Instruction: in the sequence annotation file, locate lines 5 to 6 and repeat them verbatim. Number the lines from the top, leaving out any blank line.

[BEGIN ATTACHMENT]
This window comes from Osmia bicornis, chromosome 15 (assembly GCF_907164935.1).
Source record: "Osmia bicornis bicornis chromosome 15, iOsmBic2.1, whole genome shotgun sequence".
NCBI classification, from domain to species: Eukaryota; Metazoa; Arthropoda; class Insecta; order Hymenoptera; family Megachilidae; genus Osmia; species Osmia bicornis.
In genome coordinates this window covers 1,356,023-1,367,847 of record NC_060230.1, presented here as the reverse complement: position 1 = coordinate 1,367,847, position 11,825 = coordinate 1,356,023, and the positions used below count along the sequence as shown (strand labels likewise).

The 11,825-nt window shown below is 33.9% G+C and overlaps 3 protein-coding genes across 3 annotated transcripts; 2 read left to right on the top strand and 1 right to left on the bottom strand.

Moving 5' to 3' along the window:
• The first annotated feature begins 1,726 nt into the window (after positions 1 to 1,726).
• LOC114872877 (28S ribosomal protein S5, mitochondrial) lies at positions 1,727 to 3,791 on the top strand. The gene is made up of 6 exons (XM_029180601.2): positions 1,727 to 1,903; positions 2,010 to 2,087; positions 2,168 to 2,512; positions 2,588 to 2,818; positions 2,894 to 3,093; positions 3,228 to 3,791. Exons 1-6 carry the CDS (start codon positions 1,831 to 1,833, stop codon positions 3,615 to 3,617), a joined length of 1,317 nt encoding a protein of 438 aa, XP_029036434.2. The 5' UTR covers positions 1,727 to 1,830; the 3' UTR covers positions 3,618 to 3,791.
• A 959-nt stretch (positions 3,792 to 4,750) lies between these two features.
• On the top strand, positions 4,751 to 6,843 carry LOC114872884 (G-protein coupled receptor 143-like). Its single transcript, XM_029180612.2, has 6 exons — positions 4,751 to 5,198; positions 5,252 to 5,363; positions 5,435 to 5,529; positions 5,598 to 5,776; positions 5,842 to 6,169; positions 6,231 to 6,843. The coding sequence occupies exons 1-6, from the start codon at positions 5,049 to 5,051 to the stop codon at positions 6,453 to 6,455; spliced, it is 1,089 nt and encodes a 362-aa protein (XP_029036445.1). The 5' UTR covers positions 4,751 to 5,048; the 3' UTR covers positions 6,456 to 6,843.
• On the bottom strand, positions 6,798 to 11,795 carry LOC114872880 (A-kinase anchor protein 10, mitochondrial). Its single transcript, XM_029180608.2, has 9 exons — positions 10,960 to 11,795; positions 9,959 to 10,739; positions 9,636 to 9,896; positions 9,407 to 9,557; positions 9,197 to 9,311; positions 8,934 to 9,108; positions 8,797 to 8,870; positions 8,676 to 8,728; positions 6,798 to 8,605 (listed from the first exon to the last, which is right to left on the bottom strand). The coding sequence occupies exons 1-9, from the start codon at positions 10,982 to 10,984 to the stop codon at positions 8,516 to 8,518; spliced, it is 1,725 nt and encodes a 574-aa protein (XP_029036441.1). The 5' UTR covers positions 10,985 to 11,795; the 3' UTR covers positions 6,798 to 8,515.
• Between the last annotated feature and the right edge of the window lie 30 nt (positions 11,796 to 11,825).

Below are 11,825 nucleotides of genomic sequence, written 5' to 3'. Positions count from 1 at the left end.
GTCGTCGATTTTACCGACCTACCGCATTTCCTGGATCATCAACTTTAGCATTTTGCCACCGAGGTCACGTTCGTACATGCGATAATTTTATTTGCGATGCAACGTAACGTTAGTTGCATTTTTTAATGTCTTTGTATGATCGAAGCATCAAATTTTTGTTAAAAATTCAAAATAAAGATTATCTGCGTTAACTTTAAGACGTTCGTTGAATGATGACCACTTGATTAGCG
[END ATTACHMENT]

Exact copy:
The 11,825-nt window shown below is 33.9% G+C and overlaps 3 protein-coding genes across 3 annotated transcripts; 2 read left to right on the top strand and 1 right to left on the bottom strand.

Moving 5' to 3' along the window: